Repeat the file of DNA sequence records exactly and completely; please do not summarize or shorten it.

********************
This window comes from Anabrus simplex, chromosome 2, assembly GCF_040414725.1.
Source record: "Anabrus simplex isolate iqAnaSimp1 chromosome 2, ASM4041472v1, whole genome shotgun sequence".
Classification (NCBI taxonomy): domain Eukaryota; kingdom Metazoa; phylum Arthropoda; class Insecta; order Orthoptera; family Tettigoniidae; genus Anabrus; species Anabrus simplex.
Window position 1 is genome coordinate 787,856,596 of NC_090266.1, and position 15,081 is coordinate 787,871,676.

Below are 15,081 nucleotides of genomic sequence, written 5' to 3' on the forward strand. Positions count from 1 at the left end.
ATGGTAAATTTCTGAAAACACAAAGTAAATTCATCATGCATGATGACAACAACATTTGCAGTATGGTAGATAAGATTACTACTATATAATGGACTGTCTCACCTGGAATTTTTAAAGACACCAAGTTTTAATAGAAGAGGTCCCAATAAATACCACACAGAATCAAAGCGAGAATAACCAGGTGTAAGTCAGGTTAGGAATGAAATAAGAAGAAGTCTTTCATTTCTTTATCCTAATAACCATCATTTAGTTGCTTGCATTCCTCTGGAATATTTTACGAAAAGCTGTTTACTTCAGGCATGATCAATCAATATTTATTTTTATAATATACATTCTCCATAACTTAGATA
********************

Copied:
This window comes from Anabrus simplex, chromosome 2, assembly GCF_040414725.1.
Source record: "Anabrus simplex isolate iqAnaSimp1 chromosome 2, ASM4041472v1, whole genome shotgun sequence".
Classification (NCBI taxonomy): domain Eukaryota; kingdom Metazoa; phylum Arthropoda; class Insecta; order Orthoptera; family Tettigoniidae; genus Anabrus; species Anabrus simplex.
Window position 1 is genome coordinate 787,856,596 of NC_090266.1, and position 15,081 is coordinate 787,871,676.

Below are 15,081 nucleotides of genomic sequence, written 5' to 3' on the forward strand. Positions count from 1 at the left end.
ATGGTAAATTTCTGAAAACACAAAGTAAATTCATCATGCATGATGACAACAACATTTGCAGTATGGTAGATAAGATTACTACTATATAATGGACTGTCTCACCTGGAATTTTTAAAGACACCAAGTTTTAATAGAAGAGGTCCCAATAAATACCACACAGAATCAAAGCGAGAATAACCAGGTGTAAGTCAGGTTAGGAATGAAATAAGAAGAAGTCTTTCATTTCTTTATCCTAATAACCATCATTTAGTTGCTTGCATTCCTCTGGAATATTTTACGAAAAGCTGTTTACTTCAGGCATGATCAATCAATATTTATTTTTATAATATACATTCTCCATAACTTAGATA